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Urgent action must be taken to reduce emissions from land and agriculture, restore nature and ensure food security, says IPPR

The government’s failure to meaningfully address the climate and nature crises and support farmers risks the UK being unable to produce enough of its own food, according to a new report from the Institute for Public Policy Research (IPPR).

The climate and nature crises are having a direct impact on farmers and food production in the UK. Livestock are increasingly exposed to heat stress, growing seasons are changing, pests and diseases are living longer in warmer winters, droughts are impacting crop growth and flooding is affecting soil runoff, erosion, and harvesting.

This comes as record temperatures in the UK last year caused widespread damage to crops, causing significant economic loss to the farming industry, and posing risk to food security.

The think tank’s analysis also shows that:

  • Trade deals struck since Brexit are undercutting British farmers and climate goals, while effectively exporting the UK’s carbon and ecological footprint elsewhere in the world

  • The UK’s food system is too wasteful, is skewed towards highly processed food and is environmentally damaging

  • Food poverty is an increasing problem with lower-income households disproportionately affected by food price rises and less able to afford a good diet

The use of land in the UK needs to change, says the report, but responsibility for the transition to climate and nature-friendly farming cannot be left to farmers alone. They are already grappling with a system that does not fairly reward them for their produce.

The report calls for a long-term vision for the future of land and agriculture, which must reflect the views of those who work in farming as well as consumers. In this vein, its findings are informed by several community panels - convened by IPPR in Somerset, Cumbria and Kent - on how to tackle the climate and nature crises in way that is fair to farmers, farm workers and the public.

The panels called for the government to take a greater leadership role within the food system, including by providing a long-term funding settlement to support the changes needed. They also urged greater promotion of local food, and steps to cut out unnecessary transport, processing and packaging.

The report says a “significant shift” is needed to ensure the UK’s food security, with “robust intervention” by the government, including to support farmers in the transition.

It urges a comprehensive industrial strategy for food and farming to ensure the UK’s food security and also meet net zero targets. This must involve:

  • Providing £2.4 billion a year for the next decade for farm support in England to help farmers deliver better carbon and wildlife outcomes.

  • Strengthening trade deals so that food imports are produced to the same standards as domestic produce – including environmental safeguards, animal welfare and food safety standards, and workeres’ rights.

  • Creating food partnerships in local areas to increase the market for nutritious, nature and climate-friendly food.

Measures such as these can ensure the UK meets its legally binding climate targets, while ensuring food security for generations to come.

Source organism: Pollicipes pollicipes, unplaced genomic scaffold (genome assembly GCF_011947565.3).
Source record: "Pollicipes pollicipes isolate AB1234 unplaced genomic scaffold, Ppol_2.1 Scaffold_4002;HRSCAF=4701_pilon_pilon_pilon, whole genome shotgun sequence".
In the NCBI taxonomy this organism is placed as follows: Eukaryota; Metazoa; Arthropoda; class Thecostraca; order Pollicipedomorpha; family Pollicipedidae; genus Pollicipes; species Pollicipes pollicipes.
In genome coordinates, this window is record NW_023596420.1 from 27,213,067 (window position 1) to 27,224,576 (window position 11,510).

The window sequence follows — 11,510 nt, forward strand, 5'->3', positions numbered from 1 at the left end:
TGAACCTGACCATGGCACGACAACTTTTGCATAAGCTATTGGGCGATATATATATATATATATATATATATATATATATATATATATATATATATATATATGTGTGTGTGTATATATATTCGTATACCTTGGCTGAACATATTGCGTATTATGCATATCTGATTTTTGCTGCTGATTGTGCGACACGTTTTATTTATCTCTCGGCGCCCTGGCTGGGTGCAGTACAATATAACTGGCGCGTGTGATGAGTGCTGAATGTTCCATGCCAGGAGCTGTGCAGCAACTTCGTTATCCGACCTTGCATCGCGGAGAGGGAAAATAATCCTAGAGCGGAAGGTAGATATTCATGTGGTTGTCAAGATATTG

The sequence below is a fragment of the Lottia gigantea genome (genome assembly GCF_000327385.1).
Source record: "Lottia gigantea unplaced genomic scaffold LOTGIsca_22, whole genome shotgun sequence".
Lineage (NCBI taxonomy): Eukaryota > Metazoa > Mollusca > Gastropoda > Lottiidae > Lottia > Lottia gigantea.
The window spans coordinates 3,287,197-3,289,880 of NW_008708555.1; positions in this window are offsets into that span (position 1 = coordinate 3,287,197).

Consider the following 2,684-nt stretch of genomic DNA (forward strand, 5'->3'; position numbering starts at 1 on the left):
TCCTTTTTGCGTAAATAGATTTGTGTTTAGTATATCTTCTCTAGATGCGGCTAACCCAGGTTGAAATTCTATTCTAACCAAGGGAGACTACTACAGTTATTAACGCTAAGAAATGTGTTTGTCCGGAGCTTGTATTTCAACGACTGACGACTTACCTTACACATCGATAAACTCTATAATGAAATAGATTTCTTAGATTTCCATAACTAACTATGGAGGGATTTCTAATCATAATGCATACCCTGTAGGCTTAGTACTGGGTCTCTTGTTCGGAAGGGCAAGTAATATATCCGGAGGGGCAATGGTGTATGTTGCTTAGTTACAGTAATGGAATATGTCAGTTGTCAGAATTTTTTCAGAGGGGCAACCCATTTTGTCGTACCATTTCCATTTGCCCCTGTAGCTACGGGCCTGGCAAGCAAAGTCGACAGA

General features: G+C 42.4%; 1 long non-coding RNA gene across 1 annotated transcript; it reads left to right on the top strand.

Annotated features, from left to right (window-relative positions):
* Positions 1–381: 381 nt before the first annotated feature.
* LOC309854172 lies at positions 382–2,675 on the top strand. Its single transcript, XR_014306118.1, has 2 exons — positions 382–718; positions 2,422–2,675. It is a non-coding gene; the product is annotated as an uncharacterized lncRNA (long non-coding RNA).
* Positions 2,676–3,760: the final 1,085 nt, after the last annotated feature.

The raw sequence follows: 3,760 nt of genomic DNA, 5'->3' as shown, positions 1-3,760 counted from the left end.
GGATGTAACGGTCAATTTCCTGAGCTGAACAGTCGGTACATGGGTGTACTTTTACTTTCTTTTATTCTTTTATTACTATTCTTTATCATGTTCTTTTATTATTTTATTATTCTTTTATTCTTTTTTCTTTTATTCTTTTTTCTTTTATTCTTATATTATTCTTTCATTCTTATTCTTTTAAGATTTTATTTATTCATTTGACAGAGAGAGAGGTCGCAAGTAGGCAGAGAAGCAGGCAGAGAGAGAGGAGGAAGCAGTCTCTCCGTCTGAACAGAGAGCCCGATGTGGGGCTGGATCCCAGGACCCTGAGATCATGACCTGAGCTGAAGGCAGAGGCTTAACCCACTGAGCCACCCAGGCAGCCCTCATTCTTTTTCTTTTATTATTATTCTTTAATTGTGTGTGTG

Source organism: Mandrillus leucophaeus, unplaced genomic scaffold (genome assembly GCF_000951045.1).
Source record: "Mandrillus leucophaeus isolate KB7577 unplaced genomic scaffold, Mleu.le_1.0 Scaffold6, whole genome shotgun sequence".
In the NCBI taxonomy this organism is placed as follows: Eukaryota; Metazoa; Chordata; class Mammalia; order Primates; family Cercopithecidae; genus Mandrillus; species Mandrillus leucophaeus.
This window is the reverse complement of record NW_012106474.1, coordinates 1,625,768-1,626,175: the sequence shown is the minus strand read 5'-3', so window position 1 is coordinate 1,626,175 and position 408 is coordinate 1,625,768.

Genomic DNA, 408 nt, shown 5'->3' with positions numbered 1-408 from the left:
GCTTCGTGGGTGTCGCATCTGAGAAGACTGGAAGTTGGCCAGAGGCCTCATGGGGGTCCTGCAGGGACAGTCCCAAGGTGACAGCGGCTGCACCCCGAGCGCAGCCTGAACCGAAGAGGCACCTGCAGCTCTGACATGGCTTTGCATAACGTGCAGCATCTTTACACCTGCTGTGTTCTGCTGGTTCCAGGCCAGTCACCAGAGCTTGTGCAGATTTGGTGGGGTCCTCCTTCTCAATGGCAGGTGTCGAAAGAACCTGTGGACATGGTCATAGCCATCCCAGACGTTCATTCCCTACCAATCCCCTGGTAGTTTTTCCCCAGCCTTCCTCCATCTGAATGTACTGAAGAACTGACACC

Lesley Rankin, co-author of the report and researcher at IPPR, said: 

“The climate and nature crisis poses one of the greatest risks to the UK’s domestic food production, and the UK government has consistently failed to treat this threat with the urgency it deserves.

“If we are serious about ensuring food security and leaving our environment in a better state than we found it for generations to come, it is crucial we act immediately and involve farmers and communities every step of the way.

“The evidence is crystal clear: protecting our planet, boosting farmers’ livelihoods and food security go hand-in-hand. Now it’s on the government to act to put us on a path that provides a better life for us all.”

Luke Murphy, co-author of the report and head of the fair transition unit at IPPR, said:

“The lack of a government strategy for our food and farming sector has serious consequences.

“It’s undermining our ability to produce food domestically, making farmer’s lives harder, and entrenching a food system that is wasteful, bad for our health, and damaging to the environment.

“The government must provide long-term financial support for the transition, and strengthen trade policy to guarantee environmental and worker standards. It must protect British farmers from being undercut by food produced to lower standards abroad.”


Luke Murphy, one of the report’s authors, is available for interview  

Ruari Martin, director of Castletown Farm and Estate in Cumbria and a member of one of the community research panels that fed into the report, is also available for broadcast interview. Please contact via IPPR.


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  1. The IPPR paper, ‘Reaping the rewards: Cultivating a fair transition for farming’ by Lesley Rankin, Becca Massey-Chase, Stephen Frost and Luke Murphy will be published at 00.01 on Monday July 17.

  2. Advance copies of the report are available under embargo on request.

  3. IPPR, the Institute for Public Policy Research, is an independent charity working towards a fairer, greener, and more prosperous society. We are researchers, communicators, and policy experts creating tangible progressive change, and turning bold ideas into common sense realities. Working across the UK, IPPR, IPPR North, and IPPR Scotland are deeply connected to the people of our nations and regions, and the issues our communities face.